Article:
Odd Birds, Good Eggs: Traditional Human Exploitation of Alberta’s Waterfowl

Each March, the vanguard of spring arrives in Alberta on thousands of pairs of wings. Tired, hungry, and honking, near-countless flocks of Canada geese (Branta canadensis) either stop over here or complete the northern leg of their annual migratory path – to rest, refuel, breed, nest, and brood – at or near the edge of Alberta’s many ponds, sloughs, lakes, creeks, and rivers. In the weeks that follow, these geese will be joined by many different bird species, particularly waterfowl, in one of the world’s most abundant migratory bird areas – the Mackenzie-Great Lakes-Mississippi Flyway that crosses western Canada.

Canada geese at Jasper National Park. Photo Credit: Tourism Jasper and Travel Alberta.

The seasonal comings and goings of different kinds of birds is particularly significant to Indigenous groups. According to war chief Fine-Day, the Nehiyawak (Cree) names for six different moons or months describe bird activities within those periods: “Mikiciwpi-cim, Bald Eagle Moon. That is when these birds are seen. Mis-kihpi-cim, Goose Moon … Pinawewipi-cim, Egg Laying Moon or paskawehowipi-cim, Egg Hatching Moon. Paskowipi-cim, Feather Moulting Moon. Ohpahowipi-cim, Starting to Fly Moon. No-tcihitopi-cim, Breeding Moon.”1 Many of these names relate to time periods when certain Read more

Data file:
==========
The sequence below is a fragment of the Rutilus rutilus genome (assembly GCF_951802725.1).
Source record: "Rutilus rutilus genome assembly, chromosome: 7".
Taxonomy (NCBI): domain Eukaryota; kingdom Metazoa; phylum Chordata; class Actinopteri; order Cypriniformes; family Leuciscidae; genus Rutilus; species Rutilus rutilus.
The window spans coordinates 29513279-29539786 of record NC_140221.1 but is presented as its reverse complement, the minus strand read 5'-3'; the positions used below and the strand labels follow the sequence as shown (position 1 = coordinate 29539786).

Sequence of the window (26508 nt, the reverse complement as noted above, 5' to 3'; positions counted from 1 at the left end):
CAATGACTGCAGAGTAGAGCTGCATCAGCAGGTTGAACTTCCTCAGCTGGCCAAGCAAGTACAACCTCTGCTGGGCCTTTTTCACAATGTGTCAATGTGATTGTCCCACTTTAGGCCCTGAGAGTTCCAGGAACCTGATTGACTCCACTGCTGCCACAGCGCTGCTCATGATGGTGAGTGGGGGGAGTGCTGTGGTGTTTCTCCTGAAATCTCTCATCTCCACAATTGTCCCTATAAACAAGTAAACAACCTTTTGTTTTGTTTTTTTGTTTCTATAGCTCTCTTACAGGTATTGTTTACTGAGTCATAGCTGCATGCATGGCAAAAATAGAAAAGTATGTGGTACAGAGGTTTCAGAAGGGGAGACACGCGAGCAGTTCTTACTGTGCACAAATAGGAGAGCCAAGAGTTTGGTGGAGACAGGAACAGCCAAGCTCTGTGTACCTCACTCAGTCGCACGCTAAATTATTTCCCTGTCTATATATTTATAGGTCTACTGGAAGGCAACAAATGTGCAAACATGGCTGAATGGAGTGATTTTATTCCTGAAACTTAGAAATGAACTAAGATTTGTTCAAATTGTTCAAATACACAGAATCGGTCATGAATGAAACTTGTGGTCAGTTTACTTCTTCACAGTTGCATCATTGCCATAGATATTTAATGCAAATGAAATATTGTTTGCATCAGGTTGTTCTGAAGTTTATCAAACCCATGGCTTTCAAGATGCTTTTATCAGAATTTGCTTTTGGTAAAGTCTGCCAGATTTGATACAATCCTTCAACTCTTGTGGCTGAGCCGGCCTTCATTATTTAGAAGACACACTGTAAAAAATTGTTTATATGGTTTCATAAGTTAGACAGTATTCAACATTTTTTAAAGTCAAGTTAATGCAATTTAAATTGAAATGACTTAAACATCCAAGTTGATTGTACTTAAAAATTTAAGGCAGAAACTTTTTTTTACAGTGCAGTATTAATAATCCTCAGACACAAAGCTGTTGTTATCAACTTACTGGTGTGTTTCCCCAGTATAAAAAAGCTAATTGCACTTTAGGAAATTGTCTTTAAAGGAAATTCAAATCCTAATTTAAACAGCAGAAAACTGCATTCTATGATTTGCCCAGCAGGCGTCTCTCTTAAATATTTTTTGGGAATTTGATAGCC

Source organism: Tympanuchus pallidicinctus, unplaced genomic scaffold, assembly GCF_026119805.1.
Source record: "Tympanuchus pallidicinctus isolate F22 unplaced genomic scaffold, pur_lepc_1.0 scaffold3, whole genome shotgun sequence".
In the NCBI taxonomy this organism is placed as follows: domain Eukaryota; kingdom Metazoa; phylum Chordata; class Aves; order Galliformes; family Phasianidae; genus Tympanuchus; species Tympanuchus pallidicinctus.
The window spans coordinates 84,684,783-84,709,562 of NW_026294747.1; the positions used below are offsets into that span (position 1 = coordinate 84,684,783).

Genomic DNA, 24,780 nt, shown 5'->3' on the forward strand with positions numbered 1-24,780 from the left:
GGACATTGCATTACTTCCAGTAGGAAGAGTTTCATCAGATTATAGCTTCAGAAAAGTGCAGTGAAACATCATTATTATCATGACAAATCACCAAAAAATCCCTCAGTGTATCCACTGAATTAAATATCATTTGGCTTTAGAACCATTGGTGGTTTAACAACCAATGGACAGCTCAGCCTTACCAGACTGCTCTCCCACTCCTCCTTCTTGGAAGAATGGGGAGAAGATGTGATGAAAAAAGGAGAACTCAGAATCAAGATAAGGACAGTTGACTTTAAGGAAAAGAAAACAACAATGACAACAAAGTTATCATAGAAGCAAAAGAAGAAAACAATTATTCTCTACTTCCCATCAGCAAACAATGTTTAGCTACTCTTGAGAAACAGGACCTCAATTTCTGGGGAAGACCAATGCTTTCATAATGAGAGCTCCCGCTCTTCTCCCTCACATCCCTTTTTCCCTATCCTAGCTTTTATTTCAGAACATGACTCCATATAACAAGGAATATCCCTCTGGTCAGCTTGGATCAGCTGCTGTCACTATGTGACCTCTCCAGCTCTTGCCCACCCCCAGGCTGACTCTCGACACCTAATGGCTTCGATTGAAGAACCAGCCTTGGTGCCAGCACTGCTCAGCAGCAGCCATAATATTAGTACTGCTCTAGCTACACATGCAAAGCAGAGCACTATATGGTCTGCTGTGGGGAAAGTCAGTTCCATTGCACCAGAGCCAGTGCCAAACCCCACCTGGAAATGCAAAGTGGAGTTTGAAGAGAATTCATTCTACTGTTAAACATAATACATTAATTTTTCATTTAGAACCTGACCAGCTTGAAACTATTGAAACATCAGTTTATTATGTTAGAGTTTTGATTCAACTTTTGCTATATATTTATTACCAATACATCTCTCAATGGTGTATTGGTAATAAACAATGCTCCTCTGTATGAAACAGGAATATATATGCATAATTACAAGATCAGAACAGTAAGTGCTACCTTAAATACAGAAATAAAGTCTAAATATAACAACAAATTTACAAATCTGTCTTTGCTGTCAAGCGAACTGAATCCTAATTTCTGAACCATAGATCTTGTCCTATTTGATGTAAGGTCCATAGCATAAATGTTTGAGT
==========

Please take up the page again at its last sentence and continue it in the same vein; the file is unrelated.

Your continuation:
From North Dakota with Flair

The St. Mary Reservoir, near Cardston in southern Alberta, was built and filled by the early 1950s. During reservoir draw downs and droughts, lake bottom sediments are exposed and quickly eroded, which has revealed a unique collection of artifacts and even trackways of now extinct megafauna like mammoth and camel.

Two particularly interesting artifacts are termed ‘eccentrics’ because their shape and significance are so unusual. Eccentrics are very rare artifacts, the shapes of which are thought to be determined more by aesthetic rather than functional reasons. Some archaeologists think that the large flintknapped stone artifacts from St. Mary Reservoir are symbolic representations of the branched “horns” of pronghorn antelope once common across the Great Plains. Others think they may have been ceremonial knives used on special occasions.

figure-1-eccentrics-colour
Knife River Flint ‘eccentrics’ from St. Mary Reservoir. The different colourations of these pieces are due to ‘patination’. This is when a chemical rind develops over time around particular edges or faces of artifacts depending on their exposure to different local conditions (courtesy of Shayne Tolman).